New Orleans or BustIt was the weekend of Easter and we figured that it would be a pleasant drive with great weather. Who would have thought that it would be snowing in the middle of April as the Easter baskets were prepared? We were headed down to New Orleans to see my older brother before he was deployed to Iraq. We broke our 12-hour drive into a two day trip.
The first night we checked into a hotel room that we found to have no heat. Perhaps the smell of cheap Indian cuisine at check in should have warned us that we were in for a rough night! We didn’t sleep well (probably due to freezing temperatures) but arose early to get a good start, only to find ourselves rushing around so much that we locked ourselves out of the room on the way to breakfast. Rescue came from a hotel worker but it came at the expense of great delay! Upon arrival in New Orleans we found fields and yards full of FEMA trailers.
The houses and buildings were still being rebuilt. Some of the buildings were abandoned and neglected, as if no one cared for them or if perhaps they had just given up. On some of the houses you could still see signs pleading for help and rescue.
The devastation left by Hurricane Katrina was unparalleled to anything that I have ever seen. My heart was touched by not only their physical losses but also the losses of peace and security they must have experienced.
Since my brother is in the military he lives on a military base. Whenever you enter the base you must have proper identification as well as a pass to enter which makes them very restricted, protected and safe.
There is a large fence surrounding the base with rolls and rolls of barbed wire attached to the top. Mom said it reminded her of visiting Berlin when she was a child. The base has an intercom system that blares the Star Spangled Banner three times a day.
If you are outside walking or driving when the music begins to play, you must stop what you are doing and be silent until it is finished. Seeing and hearing this made me wonder if our citizens would have more respect for their own country and servicemen if they had this reminder each day.
Every visitor of New Orleans makes it top priority to visit the French Quarter. The French Quarter was damaged during the hurricane but was one of the first parts of the town to be rebuilt as it is a very historic part of New Orleans.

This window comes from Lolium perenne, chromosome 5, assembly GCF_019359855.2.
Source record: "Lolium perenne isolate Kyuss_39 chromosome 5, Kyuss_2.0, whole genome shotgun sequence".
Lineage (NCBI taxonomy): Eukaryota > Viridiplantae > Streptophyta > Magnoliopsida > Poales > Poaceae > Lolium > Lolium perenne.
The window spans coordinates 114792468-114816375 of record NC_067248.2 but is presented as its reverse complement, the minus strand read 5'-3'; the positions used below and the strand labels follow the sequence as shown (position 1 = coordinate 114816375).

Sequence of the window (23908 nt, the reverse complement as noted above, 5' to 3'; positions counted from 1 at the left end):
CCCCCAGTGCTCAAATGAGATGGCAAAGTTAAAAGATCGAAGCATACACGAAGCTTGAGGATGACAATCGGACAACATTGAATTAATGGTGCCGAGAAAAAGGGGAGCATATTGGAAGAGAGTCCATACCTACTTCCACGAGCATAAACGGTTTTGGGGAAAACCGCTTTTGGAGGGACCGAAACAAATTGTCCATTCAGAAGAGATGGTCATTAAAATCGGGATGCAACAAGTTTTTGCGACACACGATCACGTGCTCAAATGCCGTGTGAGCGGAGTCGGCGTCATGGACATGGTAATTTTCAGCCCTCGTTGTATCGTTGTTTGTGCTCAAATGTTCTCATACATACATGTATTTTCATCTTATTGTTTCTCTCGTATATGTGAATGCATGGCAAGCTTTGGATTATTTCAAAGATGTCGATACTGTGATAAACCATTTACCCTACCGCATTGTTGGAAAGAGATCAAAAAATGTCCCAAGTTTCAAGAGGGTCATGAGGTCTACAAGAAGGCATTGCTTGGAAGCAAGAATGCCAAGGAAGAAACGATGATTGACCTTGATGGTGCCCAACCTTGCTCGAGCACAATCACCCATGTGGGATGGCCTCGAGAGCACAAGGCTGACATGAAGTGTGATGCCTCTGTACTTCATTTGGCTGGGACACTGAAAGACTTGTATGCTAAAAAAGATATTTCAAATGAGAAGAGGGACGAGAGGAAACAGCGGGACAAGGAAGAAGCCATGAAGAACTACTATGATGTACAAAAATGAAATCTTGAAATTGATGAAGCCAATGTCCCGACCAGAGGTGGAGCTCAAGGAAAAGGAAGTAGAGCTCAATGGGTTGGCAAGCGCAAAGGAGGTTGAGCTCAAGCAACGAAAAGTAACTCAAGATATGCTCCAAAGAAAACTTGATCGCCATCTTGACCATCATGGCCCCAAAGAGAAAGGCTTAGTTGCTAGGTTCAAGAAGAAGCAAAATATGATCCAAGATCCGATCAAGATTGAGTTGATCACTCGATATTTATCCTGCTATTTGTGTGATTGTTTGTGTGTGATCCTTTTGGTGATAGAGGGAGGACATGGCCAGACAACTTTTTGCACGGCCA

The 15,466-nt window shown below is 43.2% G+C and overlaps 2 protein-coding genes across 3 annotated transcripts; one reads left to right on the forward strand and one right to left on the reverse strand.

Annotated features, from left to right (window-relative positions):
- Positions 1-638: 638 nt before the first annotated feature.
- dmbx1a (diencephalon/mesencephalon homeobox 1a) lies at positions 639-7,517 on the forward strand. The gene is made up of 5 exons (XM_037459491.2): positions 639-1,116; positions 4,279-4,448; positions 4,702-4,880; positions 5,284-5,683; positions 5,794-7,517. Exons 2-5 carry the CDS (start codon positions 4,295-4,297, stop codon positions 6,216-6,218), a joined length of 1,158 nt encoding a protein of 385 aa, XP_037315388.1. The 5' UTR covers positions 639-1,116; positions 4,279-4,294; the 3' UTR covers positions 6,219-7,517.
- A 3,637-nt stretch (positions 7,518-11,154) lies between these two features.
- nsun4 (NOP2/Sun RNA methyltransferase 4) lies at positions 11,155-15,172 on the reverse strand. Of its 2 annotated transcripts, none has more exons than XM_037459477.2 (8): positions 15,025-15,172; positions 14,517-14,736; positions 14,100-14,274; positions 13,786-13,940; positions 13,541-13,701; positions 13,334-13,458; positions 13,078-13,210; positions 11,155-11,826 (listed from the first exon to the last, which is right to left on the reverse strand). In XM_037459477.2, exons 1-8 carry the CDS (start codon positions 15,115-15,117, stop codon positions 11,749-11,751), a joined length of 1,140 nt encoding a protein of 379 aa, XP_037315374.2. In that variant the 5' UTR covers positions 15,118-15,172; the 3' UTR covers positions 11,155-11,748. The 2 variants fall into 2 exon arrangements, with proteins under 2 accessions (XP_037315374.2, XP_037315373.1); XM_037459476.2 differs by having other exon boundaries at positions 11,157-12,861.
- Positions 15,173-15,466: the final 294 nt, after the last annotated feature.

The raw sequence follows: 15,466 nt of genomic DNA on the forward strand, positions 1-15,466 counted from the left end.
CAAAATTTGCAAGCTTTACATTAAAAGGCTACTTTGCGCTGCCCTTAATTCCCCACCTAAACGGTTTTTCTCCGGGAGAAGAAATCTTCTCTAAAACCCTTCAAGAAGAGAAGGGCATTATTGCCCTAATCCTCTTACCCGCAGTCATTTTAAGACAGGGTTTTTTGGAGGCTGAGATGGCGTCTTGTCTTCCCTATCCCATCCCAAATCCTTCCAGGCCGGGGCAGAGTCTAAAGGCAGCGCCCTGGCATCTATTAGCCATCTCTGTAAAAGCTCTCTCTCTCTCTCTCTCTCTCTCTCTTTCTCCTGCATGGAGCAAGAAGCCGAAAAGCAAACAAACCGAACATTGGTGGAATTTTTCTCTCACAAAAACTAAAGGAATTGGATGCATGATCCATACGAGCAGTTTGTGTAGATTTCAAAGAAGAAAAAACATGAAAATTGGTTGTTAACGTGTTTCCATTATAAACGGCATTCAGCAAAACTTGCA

We walked down Bourbon Street and enjoyed seeing a variety of people. Neon lights and street entertainers abounded on every corner. Coming from a conservative Christian family, some of what I saw and smelled was eye opening, and I suppose I should leave it at that!!
Another famous part of the French Quarter is the Cafe du Monde, which sells the world famous beniets.A beniet is a fried doughnut covered in powdered sugar. The cafe also sells really great hot chocolate. Although we had to wait for a table it was well worth it.
I was surprised that a restaurant that served one food item could be so busy. Our waitress was typically southern, with a large smile and powered sugar all over her uniform. We enjoyed visiting with her and taking pictures of ourselves with powdered sugar on our faces.
I would drive another 12 hours to eat there again.
Our trip to New Orleans wouldn’t be complete with out the ferry ride from the West Bank. The ride was a short one but I enjoyed it because as I looked around I realized that this was a tourist stop for me but almost everyone else it was just a means to get from point A to point B. I think it probably became blase to them and the excitement that I was feeling had worn off long ago.
Once we got home that night and my brother showed a video filmed in New Orleans that included the ferry being blown up by terrorists my excitement waned a little too. There might have been so problems here and there but I believe those little things difficulties make trips more memorable and sometimes more fun!
Would I do it again? As long as the trip include beniets!!!
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